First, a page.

Book Review: RHS A-Z Encyclopedia of Garden Plants

I was asked if I would like to review the new edition of the RHS A-Z Encyclopedia of Garden Plants and I immediately said yes.  I had two very definite reasons for this:  firstly, I have a couple of the RHS encyclopedias and they are as detailed and informative as you would expect and secondly, well, to be frank, it is an expensive book and I am not sure I would have ever bought it for myself.  Hold this thought, I will return to it.

So, important things you need to know:  it is published by Dorling Kindersley   The retail price is apparently £75 but I am not seeing it advertised at that price and it is available for much less (a good third less) if only you could find an internet based book shop somewhere.....
It is a beast of a book, it is quite heavy and probably not a book to take on a plane journey that is for sure.  It comes in a rather natty carry case with a rope handle.
It needs the rope handle, did I mention it was heavy?  This is the fourth edition of this book and it is 1119 pages of fantastic content.  The blurb I was sent with the book tells me that it covers 15,000 plants and so covers more garden plants than any other illustrated  book or website.  Impressive stuff.

The book (thankfully) starts by telling you how to use it.  There is so much information about each plant that it is very useful that the book tells you what it is telling you.  It then briefly and concisely talks you through what you need to know about hardyness and the different H zones that are frequently referred to in plants guides and labels.  Then you are walked (trotted) through amongst other things how to cultivate under glass, propagation, pruning and different flower types.  It is all very clearly laid out though I am going to mention that the typeface is fairly small and the pages are quite dense with text.  If you are getting to that stage with your eyesight that I am now at, you need a good light to read it with.  There are thirty pages before you get to the first plant in the encyclopedia and I was already thinking what a great book this is.

Now of course I have not yet read every page, that is not what an encyclopedia is for.  This book is for dipping into.  I have a couple of problem shrubs in the garden at the moment that are not performing as I would like, so I started by looking them up to check whether I had provided the right conditions for them.  But then one things leads to another.  Whilst looking up Pinus mugo suddenly I am looking at Pinus sylvestris 'Golden Coin' and making that 'mmm' noise to myself.  A moment later the pages have flipped over a bit and I am studying Disanthus cercidifolius and thinking Hmm H5 and nipping back in the book to the H zone information and considering adding the shrub to the list of plants to keep an eye out for.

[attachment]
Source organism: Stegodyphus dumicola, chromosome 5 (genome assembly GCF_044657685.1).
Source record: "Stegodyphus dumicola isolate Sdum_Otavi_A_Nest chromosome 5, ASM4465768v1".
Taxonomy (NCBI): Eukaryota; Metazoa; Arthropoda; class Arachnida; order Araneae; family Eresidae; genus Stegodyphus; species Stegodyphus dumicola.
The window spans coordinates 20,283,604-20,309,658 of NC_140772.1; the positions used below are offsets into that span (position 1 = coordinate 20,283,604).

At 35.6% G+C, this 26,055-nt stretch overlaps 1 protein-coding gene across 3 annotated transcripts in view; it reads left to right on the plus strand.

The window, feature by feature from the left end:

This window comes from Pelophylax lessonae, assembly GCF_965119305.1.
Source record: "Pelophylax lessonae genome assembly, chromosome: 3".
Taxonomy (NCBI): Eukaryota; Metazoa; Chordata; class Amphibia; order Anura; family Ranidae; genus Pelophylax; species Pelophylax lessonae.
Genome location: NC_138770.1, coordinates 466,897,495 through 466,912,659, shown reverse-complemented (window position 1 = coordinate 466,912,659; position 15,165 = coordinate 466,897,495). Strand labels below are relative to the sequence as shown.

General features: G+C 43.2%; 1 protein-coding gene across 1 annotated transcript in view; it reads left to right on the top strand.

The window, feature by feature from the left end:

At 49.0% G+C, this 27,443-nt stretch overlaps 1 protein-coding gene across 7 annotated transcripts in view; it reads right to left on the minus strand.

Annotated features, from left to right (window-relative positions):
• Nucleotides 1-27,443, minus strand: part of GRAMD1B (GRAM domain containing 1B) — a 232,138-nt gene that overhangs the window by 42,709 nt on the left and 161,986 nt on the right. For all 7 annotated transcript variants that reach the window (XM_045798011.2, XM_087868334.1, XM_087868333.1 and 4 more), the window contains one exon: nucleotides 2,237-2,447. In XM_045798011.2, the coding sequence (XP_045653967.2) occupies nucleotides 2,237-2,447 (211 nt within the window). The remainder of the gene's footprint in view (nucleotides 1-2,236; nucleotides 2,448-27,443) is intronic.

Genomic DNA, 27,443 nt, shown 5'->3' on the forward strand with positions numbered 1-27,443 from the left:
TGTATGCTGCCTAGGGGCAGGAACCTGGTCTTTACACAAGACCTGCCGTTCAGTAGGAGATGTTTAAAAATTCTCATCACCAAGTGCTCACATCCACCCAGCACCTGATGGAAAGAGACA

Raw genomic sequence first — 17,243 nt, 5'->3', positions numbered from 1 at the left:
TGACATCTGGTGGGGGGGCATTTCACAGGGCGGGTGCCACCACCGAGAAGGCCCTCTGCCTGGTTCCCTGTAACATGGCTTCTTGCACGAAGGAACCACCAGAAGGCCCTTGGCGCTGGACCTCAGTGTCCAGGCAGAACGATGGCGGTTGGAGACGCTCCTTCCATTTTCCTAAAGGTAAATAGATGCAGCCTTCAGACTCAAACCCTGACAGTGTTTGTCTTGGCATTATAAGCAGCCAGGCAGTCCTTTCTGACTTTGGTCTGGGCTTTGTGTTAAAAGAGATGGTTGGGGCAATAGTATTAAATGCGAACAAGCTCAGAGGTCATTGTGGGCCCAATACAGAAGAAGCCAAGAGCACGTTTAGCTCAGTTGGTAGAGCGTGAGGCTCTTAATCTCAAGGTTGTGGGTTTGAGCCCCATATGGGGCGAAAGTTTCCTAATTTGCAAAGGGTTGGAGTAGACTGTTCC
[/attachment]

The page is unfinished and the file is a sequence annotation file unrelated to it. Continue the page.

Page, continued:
Now some of you will be reading this and thinking 'isn't this all what the internet is for?' well, dear reader, yes and I am generally one of those people.  An internet search engine is a great thing and most things can be found and here is where I come back to where I started this review; bear with me.

As said above I am not sure I would have ever bought this book but I would be over the moon if someone bought it for me, maybe for a birthday or for an especially festive day just a few weeks away where people traditionally swap gifts.  This book is the ideal christmas present without doubt.  It is in that category of gifts for gardeners that actually would be welcomed by a gardener.  Hold off the flowery garden gloves, stand away from the flowery trowels, buy me something that I want but would not buy for myself and I am in seventh heaven and I do not believe I am alone in these thoughts.  On a cold wet day like it is whilst I am writing this, this book will keep me entertained for hours. I will learn from it and be using that internet search engine to find out where to buy the plants that are increasingly added to that list of plants mentioned above.  What I have saved on not buying the book I will probably spend on buying more plants - oh my, what a calamity.......


  1. Nice (but HEAVY) book, and a good and sensible review...
    My "bible" is the RHS new Encyclopedia of Plants and Flowers, which I see is a 1999 edition - and it cost £35, so I think that, too, was probably a gift!
    Christmas is coming, but this time I have already decided on Plant: Exploring the Botanical World.
    All the best :)

    1. Thanks - I looked up that book, it looks amazing too.

  2. How useful would the book be for someone outside the UK, living and gardening in a much colder climate?

    1. It does cover plants from most of the H zones but I think it's fair to say it's designed for the UK climate mainly. It depends how different a climate it is.

  3. This looks like a most fascinating tome Alison but I think that I will stick with my earlier edition even though it will now be outdated. My only reservation is the weight. I just wonder why they could not have split it over two volumes.


Post a Comment

Comments are approved before being published